Restaurants come second in new order

Planning policy appears to be hardening in Dublin’s southside retail core

Corner of Castle Market and Drury Street, Dublin 2: planners rejected a proposal for a change of use from shop to restaurant on the site

Corner of Castle Market and Drury Street, Dublin 2: planners rejected a proposal for a change of use from shop to restaurant on the site

 

It looked like a fairly standard planning application for a change of use from shop to restaurant on the corner of Drury Street and Castle Market. But when the decision came through, the prospective developers were very surprised to get a refusal.

Dublin City Council’s planners noted that the building is located on a “key shopping street” and said its conversion into a restaurant “would be contrary to the aim to maintain and strengthen the retail character of the principle [sic] shopping streets”.

The building, a protected structure, has been vacant for some time. It was previously occupied by fashion designer Helen McAlinden and the Foxford Home Collection, and the owners – Belasa Weavers Ltd – had been seeking a new use for the premises.

It forms part of the South City Markets, a comprehensive redevelopment carried out in the late 19th century that included the main market buildings on South Great George’s Street, Fade Street and Drury Street and the rebuilding of Castle Market.

At the time permission was refused, in 2010, the premises had been in retail use for only five years. Previously, it had been a wholesale clothiers that contributed nothing to the street – just like so many buildings occupied by the “rag trade” in South William Street.

Much of Castle Market is already occupied by restaurants with outdoor tables: La Maison, Jo’Burger Town (formerly the much-loved Bistro) and Gourmet Burger Kitchen – one of Graham Beere’s chain of restaurants – in what used to be the upmarket Cooke’s Cafe.

The planners noted that Drury Street is defined as a “Category 2 shopping street” in Variation 16 of the city plan under which restaurants “may only be permitted where such development would not result in a predominance of similar non-retail frontages”. Under the South City Retail Quarter Architectural Conservation Area, which includes Drury Street, proposed changes of use are “dealt with on their individual merits having regard to the local circumstances”. Here again, the aim is to “strengthen the retail character” of the area.

Yet the rejuvenation of South Great George’s Street has been restaurant-led. Twenty years ago, the street was so dead that it was referred to as “Hades” by one prominent chartered surveyor. Even a ground-floor solicitors’ office had no problem getting approval.

Now South Great George’s Street is alive again, thanks to foodie entrepreneurs such as Derek Ryan (Yamamori), Dylan McGrath (Rustic Stone), Temple Garner (San Lorenzo’s) and John Farrell (777) – as well as the reopening 10 years ago of the Dunnes Stores supermarket.

Cheaply prettified Fade Street would be lost without L’Gueuleton, Jay Bourke and John Reynolds’s Market Bar and McGrath’s latest money- spinning vehicle, Fade Street Social, which has proved a huge success – partly driven by his celebrity status on Masterchef Ireland.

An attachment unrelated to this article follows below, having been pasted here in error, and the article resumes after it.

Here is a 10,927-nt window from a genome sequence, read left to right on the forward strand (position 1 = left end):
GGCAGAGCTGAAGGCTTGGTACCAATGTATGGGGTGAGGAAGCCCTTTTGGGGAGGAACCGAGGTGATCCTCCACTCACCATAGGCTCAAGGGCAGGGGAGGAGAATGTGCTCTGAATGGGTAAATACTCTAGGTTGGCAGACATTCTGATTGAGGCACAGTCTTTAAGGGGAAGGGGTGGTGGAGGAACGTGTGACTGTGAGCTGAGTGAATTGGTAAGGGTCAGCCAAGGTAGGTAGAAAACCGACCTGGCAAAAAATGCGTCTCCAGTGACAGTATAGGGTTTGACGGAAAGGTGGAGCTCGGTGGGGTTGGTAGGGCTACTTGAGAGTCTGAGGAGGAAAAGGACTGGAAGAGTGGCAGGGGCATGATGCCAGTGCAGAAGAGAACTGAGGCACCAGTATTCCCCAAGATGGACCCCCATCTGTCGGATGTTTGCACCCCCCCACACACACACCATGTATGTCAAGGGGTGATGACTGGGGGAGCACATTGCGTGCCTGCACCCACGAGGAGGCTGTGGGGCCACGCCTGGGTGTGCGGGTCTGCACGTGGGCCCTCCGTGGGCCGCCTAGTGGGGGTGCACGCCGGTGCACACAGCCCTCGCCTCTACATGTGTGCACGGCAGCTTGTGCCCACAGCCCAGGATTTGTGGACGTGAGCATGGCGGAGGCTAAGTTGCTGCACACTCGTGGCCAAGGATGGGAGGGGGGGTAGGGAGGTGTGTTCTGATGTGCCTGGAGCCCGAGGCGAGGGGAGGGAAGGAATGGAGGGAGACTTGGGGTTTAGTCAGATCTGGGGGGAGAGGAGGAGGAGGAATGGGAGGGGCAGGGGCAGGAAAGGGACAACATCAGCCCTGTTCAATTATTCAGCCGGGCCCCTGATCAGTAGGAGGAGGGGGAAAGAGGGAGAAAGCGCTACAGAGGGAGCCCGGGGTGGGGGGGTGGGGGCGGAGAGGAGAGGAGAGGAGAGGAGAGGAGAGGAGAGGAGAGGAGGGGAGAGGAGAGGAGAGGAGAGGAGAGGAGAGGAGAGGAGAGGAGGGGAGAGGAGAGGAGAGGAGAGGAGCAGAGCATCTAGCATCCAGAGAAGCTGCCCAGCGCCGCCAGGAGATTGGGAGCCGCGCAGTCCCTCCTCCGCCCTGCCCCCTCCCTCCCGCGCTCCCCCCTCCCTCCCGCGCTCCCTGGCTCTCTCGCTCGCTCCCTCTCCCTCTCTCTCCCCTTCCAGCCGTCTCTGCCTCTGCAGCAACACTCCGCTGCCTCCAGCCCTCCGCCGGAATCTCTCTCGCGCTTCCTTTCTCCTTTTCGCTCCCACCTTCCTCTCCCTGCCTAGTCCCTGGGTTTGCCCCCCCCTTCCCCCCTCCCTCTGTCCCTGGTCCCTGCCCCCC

Nearby South William Street, once nearly swallowed up by clothing wholesalers, is also very lively now thanks to new restaurants, bars and cafes. The same is true of Capel Street, where oriental restaurants have taken over in recent years from shops selling cheap furniture.

But the attitude of the planners is clear. “Restaurants are intended to be complimentary [sic] uses to the prime shopping use of these Category 2 streets”, they say, adding – rather dogmatically – that such uses “should be located at basement and first-floor levels”.

They point to “increased pressure for change of use from retail to food-orientated use”, a trend that reflects the parlous state of so many shops due to the recession. But they intend to hold the line, saying that “non-retail units should not dominate key shopping streets”.

There is no record of an appeal by Belasa Weavers against the city council’s decision to refuse approval for a change of use from retail to restaurant for the corner building on Drury Street and Castle Market, so we don’t know what An Bord Pleanála would have made of it.

When the council’s planners refused permission for the former Fitzer’s restaurant on Temple Bar Square to be turned into yet another McDonald’s burger joint, on the basis that there was already “an ample supply of restaurants in the area”, the appeals board overturned it.

Granting permission in May 2012, the board took into account the zoning of the area, which permits restaurant use in principle, and said the change of use from restaurant to burger joint (with ancillary takeway) would not “adversely affect” the building or the area.

An Bord Pleanála hedged its decision with one important condition – that the new McDonald’s outlet could not trade between midnight and 7.30am and that the permission would be reviewed after three years in the light of its impact on “the character and dignity of the area”.

It didn’t seem to matter that Temple Bar was meant to be different, perhaps even spared assault by the multiples. But now, thanks to the planners, it has a Tesco Express in the former ESB showrooms on Fleet Street, a Costa Coffee outlet in place of Bruno’s, and McDonald’s.

The planners could hardly have been thinking about the “primacy of retail” when they approved plans by a firm of solicitors to set up shop in the former EBS headquarters on Westmoreland Street. Clearly, a restaurant or cafe would have been infinitely preferable in this key location.

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